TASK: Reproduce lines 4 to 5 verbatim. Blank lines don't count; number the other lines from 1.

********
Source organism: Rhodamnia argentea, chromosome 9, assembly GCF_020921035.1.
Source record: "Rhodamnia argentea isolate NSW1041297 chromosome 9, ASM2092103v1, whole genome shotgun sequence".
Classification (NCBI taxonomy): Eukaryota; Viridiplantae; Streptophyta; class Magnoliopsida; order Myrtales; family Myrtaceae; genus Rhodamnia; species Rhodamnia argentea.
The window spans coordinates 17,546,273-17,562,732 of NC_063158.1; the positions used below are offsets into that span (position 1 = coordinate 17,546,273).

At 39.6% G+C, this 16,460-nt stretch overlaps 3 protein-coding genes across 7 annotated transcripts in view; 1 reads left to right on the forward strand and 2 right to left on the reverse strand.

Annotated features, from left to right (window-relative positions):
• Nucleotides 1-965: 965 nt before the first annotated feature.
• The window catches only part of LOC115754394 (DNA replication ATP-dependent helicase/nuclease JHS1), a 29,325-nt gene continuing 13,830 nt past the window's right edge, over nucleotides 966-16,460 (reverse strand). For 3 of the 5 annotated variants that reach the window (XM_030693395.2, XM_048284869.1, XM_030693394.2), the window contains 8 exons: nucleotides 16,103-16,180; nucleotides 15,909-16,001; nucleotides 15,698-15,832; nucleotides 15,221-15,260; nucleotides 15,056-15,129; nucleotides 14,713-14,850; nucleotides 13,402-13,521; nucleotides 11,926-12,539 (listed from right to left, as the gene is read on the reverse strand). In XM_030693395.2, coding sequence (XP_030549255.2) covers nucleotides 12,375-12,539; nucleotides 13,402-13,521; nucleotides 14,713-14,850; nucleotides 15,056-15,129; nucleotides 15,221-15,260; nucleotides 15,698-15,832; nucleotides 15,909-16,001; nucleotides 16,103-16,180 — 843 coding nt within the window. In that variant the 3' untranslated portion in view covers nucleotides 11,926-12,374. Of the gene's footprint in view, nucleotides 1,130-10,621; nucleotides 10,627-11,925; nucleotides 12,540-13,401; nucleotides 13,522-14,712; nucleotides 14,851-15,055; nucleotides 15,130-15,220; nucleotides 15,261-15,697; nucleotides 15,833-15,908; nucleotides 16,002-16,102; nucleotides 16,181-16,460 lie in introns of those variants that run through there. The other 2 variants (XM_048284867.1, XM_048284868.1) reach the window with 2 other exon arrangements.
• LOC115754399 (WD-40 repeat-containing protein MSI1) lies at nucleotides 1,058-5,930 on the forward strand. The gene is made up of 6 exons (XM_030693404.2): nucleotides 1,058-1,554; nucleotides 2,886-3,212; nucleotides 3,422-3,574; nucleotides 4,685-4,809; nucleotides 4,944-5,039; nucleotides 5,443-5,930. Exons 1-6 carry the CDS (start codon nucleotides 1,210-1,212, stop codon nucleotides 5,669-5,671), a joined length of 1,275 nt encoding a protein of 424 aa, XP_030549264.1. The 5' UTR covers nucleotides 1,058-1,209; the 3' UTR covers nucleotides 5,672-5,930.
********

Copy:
The window spans coordinates 17,546,273-17,562,732 of NC_063158.1; the positions used below are offsets into that span (position 1 = coordinate 17,546,273).

At 39.6% G+C, this 16,460-nt stretch overlaps 3 protein-coding genes across 7 annotated transcripts in view; 1 reads left to right on the forward strand and 2 right to left on the reverse strand.